Richard Wagner’s traces in Venice
The series about historical places of opera art. Get to know exciting excursion and travel ideas for opera lovers. This time: a palazzo and a church
All Destinations on google maps with links to detailed Blogposts:
Wagner in Venice
Wagner visited Venice half a dozen times. He often stayed briefly at the Danieli and then took up quarters in another place. In 1858 he visited Venice for the first time and had his grand piano brought over the Alps from Zurich, where he composed the second act of “Tristan und Isolde” in the Palazzo Giustiniani.
Four more visits took him to Venice in the following 30 years. Finally, he met his death in Venice.
Destination Basilica dei frari: Assunta by Titian
Wagner’s visit in 1861 was only brief. He is disappointed to discover that Mathilde von Wesendonck is pregnant by her husband and that the love affair has come to an end. His dejection is blown away after a visit to Titian’s “Assunta” (the monumental depiction of the Assumption) in the Accademia and he decides to compose his great renunciation opera “Die Meistersinger von Nürnberg”. Meanwhile, the Assunta is no longer in the Accademia, but back in the Basilica dei frari, for which it was created in 1517 and where it can be seen (in restoration at the time of printing).
Assunta by Titian:
Destination Palazzo Vendramin Venice
In the winter of 1882/83, the Wagner family spent several months in the lagoon city. Wagner was in poor health and died in the palazzo on February 13, 1883. In the meantime, the palazzo belongs to the city of Venice and it runs a casino there. There is a small Museo-Wagner in the side wing. In the garden there is a memorial plaque made by Gabriele d’Annunzio.
Canaletto’s Painting of the Palazzo Vendramin:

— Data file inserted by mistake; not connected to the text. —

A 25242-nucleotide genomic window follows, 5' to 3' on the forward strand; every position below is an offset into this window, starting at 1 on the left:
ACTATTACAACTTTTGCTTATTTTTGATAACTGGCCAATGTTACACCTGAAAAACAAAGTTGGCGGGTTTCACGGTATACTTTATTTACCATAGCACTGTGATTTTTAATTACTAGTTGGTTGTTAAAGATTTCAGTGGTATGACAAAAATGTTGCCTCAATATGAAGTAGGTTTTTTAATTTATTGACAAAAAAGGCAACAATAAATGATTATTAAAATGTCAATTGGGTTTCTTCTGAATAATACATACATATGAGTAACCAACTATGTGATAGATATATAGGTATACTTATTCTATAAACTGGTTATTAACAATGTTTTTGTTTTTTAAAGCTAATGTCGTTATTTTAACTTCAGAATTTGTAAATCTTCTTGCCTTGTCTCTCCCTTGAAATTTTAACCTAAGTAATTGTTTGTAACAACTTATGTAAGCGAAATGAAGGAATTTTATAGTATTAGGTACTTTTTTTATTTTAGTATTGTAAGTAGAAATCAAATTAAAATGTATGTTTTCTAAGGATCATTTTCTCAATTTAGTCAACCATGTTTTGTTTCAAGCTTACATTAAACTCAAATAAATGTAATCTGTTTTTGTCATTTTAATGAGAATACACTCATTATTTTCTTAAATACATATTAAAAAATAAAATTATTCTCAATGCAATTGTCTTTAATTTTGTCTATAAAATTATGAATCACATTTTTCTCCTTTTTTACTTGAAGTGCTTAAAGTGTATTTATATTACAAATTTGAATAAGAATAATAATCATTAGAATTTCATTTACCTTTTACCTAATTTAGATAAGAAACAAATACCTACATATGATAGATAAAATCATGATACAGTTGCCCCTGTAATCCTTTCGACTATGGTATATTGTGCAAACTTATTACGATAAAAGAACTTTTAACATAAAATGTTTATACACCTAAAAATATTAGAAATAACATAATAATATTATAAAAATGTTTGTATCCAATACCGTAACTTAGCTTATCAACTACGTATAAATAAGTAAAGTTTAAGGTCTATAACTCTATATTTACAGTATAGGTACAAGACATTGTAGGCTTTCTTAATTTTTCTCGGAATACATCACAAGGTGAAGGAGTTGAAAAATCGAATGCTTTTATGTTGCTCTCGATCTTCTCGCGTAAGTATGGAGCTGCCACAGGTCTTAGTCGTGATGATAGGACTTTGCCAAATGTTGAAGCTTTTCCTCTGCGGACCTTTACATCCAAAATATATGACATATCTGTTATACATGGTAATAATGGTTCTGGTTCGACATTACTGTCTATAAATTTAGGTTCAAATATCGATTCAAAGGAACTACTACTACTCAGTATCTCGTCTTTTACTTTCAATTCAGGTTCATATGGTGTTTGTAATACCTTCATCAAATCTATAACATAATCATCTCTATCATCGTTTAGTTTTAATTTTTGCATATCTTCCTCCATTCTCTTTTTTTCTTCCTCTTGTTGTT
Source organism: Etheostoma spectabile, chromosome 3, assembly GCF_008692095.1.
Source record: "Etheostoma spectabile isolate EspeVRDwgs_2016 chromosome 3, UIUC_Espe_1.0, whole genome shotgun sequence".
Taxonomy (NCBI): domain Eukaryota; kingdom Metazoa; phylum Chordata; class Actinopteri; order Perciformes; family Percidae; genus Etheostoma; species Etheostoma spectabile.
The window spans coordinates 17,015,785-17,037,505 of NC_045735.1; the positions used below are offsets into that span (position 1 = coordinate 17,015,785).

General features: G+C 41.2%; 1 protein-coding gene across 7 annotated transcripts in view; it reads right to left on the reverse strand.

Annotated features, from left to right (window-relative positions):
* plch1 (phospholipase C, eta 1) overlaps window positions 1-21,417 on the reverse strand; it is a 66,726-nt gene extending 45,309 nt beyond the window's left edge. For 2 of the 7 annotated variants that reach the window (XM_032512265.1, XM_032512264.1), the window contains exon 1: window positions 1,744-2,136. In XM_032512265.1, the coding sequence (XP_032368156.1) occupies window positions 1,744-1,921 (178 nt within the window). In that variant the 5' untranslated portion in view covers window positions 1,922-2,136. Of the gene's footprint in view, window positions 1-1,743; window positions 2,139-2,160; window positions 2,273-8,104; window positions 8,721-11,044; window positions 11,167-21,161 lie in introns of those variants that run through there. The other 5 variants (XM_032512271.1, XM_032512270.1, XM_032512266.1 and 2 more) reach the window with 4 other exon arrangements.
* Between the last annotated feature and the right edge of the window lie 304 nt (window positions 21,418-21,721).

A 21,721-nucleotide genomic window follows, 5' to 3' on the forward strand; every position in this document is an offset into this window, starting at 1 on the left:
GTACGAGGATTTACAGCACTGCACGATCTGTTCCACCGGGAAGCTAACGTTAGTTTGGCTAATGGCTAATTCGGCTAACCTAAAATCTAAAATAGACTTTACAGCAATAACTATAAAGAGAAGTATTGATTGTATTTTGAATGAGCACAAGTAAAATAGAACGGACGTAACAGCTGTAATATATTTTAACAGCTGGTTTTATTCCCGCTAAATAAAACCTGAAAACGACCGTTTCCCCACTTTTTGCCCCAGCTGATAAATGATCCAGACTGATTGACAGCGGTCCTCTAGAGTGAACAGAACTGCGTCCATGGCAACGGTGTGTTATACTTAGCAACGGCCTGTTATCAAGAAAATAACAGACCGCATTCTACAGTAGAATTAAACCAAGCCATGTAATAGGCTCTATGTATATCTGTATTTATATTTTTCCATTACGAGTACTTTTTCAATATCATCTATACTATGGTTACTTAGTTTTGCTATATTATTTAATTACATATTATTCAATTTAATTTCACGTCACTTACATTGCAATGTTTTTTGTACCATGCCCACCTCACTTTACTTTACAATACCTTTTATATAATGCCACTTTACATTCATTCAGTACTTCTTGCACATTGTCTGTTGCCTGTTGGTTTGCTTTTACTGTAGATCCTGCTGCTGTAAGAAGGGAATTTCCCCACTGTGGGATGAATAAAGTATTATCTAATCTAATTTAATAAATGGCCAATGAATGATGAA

Richard Wagner Museum in Palazzo Vendramin:
Destination Caffè Lavena
Richard Wagner was often in Venice in his late years and always frequented the Caffè Lavena in the procuratie vecchie, the northern arcades of St. Mark’s Square. He became friends with the Signore Lavena and always came at the same hour accompanied by his private gondolier and sometimes with his children to whom he bought an ice cream there.
Caffè Lavena at St. Mark’s Square:
Musical Background: “Meistersinger” and Venice
At the invitation of his Zurich patrons, the Wesendonck couple, Wagner spent a few days with them in Venice in 1861. There he discovered that his secret lover Mathilde Wesendonck was pregnant with her husband’s fifth child. After the love affair was already in a crisis, Wagner realized that this love, which inspired him to “Tristan & Isolde” was over. Now Wagner decided to philosophically transcend this indirect “rejection” and saw himself as Hans Sachs, who renounced love for noble reasons.
The philosophical framework for this was provided by Schopenhauer’s work “Die Welt als Wille und Vorstellung” (The World as Will and representation”), which he had become acquainted with a few years earlier. In Schopenhauer’s pessimistic view of the world, the will of the predator “man” results in destructive torments. This inherent mania leads to war, self-destruction and loss of love, whose only way out is renunciation (of the will).
Sachs “Wahn-monologue” from “Meistersinger von Nürnberg”: